Review: Living In Emergency
Photo courtesy Medecins Sans Frontieres.
There are entire populations in this world that you simply cannot imagine. Not because their culture is so different or their location so astounding; rather, just because they are alive. On CNN or MSNBC or the Drudge Report or the Huffington Post, numbers get thrown around about ‘displaced people’ or ‘war-torn populations’. Numbers that (objectively) are big, but also too unwieldy; they cease to have any real context at a certain point because it’s just really, really hard to imagine suffering on such a massive scale. But the numbers are real, and there are people - unimaginable survivors - behind those numbers that simply cannot be ignored or bound by legalese and theoretical direction. There is an absolute need for someone, anyone, to step in and get their hands dirty. Enter MSF.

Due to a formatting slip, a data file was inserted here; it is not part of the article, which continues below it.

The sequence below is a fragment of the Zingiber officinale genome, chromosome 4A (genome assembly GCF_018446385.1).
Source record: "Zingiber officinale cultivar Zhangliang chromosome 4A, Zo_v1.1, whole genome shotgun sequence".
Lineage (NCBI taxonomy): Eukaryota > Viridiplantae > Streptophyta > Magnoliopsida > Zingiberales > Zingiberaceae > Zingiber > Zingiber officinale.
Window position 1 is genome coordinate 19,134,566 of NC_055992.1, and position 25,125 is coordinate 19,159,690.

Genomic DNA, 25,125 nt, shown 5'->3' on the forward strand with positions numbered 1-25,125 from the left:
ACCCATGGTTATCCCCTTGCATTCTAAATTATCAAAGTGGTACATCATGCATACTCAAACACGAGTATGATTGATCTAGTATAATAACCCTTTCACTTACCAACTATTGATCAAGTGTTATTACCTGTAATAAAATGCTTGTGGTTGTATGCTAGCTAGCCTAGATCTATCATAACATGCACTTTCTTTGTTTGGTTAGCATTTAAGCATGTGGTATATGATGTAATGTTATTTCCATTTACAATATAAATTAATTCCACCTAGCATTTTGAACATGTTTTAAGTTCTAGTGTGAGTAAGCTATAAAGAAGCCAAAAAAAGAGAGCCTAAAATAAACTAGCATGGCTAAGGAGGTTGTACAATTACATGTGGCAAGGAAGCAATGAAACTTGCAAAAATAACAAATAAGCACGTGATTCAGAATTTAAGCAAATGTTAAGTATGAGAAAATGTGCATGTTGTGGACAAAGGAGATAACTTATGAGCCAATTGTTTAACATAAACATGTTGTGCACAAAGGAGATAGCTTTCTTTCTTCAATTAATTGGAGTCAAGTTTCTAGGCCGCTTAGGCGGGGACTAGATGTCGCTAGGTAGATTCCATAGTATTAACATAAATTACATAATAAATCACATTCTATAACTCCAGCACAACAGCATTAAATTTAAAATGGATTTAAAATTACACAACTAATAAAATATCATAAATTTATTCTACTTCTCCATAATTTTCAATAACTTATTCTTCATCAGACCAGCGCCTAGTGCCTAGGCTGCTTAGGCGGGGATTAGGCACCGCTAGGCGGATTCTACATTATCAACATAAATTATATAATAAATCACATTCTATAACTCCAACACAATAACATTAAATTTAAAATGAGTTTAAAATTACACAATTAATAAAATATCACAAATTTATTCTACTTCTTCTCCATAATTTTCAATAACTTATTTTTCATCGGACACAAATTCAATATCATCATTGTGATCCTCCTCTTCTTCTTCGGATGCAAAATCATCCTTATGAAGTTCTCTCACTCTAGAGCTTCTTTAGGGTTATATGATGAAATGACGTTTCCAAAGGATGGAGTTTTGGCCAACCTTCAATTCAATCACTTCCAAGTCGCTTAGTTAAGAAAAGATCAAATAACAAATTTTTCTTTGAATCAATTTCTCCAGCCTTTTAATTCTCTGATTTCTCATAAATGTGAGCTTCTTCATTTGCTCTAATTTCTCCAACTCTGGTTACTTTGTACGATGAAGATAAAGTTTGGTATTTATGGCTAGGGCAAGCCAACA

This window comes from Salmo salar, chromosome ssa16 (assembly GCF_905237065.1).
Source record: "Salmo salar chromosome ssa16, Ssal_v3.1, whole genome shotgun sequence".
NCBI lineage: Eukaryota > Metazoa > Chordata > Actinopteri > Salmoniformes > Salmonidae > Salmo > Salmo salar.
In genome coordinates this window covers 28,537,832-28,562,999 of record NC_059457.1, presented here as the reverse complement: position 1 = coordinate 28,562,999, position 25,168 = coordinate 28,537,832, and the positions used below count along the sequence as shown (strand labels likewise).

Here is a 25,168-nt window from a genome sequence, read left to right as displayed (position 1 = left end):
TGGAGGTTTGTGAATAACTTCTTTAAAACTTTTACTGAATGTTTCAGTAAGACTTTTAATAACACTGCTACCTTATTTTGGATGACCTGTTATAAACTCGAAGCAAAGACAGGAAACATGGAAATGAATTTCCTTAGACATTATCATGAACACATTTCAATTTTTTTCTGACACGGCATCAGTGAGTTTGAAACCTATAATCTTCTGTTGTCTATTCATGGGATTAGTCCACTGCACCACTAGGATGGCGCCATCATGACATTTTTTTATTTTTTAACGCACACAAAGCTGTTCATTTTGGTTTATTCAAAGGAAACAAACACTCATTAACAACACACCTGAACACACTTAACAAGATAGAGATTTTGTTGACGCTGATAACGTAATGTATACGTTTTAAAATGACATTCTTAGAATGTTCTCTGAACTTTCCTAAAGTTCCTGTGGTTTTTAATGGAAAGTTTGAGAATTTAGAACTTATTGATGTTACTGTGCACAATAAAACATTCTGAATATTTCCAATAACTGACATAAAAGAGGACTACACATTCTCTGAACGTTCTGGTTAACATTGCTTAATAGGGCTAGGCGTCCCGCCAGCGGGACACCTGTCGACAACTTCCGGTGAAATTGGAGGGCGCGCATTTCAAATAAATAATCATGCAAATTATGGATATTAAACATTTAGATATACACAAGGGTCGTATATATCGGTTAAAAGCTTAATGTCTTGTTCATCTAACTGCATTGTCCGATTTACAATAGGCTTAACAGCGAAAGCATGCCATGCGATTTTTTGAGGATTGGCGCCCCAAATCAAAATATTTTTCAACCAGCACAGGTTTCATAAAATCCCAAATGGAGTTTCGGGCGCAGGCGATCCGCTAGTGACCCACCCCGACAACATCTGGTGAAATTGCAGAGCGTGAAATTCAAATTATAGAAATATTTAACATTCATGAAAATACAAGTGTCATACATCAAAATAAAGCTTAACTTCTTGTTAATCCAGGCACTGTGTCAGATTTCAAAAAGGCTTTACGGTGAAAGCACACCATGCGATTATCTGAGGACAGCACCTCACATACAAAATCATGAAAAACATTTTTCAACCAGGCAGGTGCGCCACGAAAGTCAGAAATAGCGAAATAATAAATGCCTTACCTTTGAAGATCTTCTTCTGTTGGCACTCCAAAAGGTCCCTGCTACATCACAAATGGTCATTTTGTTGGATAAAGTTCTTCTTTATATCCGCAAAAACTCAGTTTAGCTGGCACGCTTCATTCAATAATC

Medecins Sans Frontieres (known colloquially as Doctors Without Borders, or MSF) has been working since 1971 in some of the most war-torn, impoverished, and generally inhospitable places across the world. Annually they help ten million people, many of whom would have no medical recourse otherwise. These are the diseased, the embattled, the sick and the frightened, and MSF is there to help them all. And now, after nearly 40 years of secular humanitarian work as a Non-Governmental Organization, they’ve let cameras in to see just how tough the job really is. The result is the stunning documentary Living In Emergency: Stories of Doctors Without Borders.